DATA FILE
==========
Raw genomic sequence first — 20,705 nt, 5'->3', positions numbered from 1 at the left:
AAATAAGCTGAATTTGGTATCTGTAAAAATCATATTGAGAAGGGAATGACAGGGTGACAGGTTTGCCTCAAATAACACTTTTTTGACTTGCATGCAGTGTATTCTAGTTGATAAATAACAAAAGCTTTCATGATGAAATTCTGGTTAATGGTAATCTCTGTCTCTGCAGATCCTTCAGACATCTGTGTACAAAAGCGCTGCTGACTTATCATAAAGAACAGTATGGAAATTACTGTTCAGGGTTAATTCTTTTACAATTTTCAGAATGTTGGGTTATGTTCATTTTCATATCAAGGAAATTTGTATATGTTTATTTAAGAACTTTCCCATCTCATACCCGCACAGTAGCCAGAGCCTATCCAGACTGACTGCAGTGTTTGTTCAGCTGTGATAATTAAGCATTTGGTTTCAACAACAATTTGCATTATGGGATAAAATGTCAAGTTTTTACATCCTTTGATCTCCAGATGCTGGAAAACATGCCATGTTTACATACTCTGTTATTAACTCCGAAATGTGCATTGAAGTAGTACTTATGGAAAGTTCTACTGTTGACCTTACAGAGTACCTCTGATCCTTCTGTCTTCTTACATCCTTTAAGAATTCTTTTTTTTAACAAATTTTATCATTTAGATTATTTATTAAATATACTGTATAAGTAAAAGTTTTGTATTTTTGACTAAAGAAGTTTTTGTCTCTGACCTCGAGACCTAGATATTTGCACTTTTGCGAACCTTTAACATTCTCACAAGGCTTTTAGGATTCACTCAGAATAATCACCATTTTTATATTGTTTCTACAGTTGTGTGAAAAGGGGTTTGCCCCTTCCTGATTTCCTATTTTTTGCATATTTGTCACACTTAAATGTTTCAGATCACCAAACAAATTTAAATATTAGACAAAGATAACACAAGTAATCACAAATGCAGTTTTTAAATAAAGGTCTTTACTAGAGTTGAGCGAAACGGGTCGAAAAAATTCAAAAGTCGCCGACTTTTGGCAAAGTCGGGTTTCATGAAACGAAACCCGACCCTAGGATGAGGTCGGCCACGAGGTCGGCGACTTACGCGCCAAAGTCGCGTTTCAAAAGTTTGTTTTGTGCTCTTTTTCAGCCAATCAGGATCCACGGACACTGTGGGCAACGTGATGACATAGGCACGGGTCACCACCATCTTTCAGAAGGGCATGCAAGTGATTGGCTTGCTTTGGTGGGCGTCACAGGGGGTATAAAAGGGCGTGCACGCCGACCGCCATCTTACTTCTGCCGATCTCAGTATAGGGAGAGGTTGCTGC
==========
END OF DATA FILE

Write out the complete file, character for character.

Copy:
Raw genomic sequence first — 20,705 nt, 5'->3', positions numbered from 1 at the left:
AAATAAGCTGAATTTGGTATCTGTAAAAATCATATTGAGAAGGGAATGACAGGGTGACAGGTTTGCCTCAAATAACACTTTTTTGACTTGCATGCAGTGTATTCTAGTTGATAAATAACAAAAGCTTTCATGATGAAATTCTGGTTAATGGTAATCTCTGTCTCTGCAGATCCTTCAGACATCTGTGTACAAAAGCGCTGCTGACTTATCATAAAGAACAGTATGGAAATTACTGTTCAGGGTTAATTCTTTTACAATTTTCAGAATGTTGGGTTATGTTCATTTTCATATCAAGGAAATTTGTATATGTTTATTTAAGAACTTTCCCATCTCATACCCGCACAGTAGCCAGAGCCTATCCAGACTGACTGCAGTGTTTGTTCAGCTGTGATAATTAAGCATTTGGTTTCAACAACAATTTGCATTATGGGATAAAATGTCAAGTTTTTACATCCTTTGATCTCCAGATGCTGGAAAACATGCCATGTTTACATACTCTGTTATTAACTCCGAAATGTGCATTGAAGTAGTACTTATGGAAAGTTCTACTGTTGACCTTACAGAGTACCTCTGATCCTTCTGTCTTCTTACATCCTTTAAGAATTCTTTTTTTTAACAAATTTTATCATTTAGATTATTTATTAAATATACTGTATAAGTAAAAGTTTTGTATTTTTGACTAAAGAAGTTTTTGTCTCTGACCTCGAGACCTAGATATTTGCACTTTTGCGAACCTTTAACATTCTCACAAGGCTTTTAGGATTCACTCAGAATAATCACCATTTTTATATTGTTTCTACAGTTGTGTGAAAAGGGGTTTGCCCCTTCCTGATTTCCTATTTTTTGCATATTTGTCACACTTAAATGTTTCAGATCACCAAACAAATTTAAATATTAGACAAAGATAACACAAGTAATCACAAATGCAGTTTTTAAATAAAGGTCTTTACTAGAGTTGAGCGAAACGGGTCGAAAAAATTCAAAAGTCGCCGACTTTTGGCAAAGTCGGGTTTCATGAAACGAAACCCGACCCTAGGATGAGGTCGGCCACGAGGTCGGCGACTTACGCGCCAAAGTCGCGTTTCAAAAGTTTGTTTTGTGCTCTTTTTCAGCCAATCAGGATCCACGGACACTGTGGGCAACGTGATGACATAGGCACGGGTCACCACCATCTTTCAGAAGGGCATGCAAGTGATTGGCTTGCTTTGGTGGGCGTCACAGGGGGTATAAAAGGGCGTGCACGCCGACCGCCATCTTACTTCTGCCGATCTCAGTATAGGGAGAGGTTGCTGC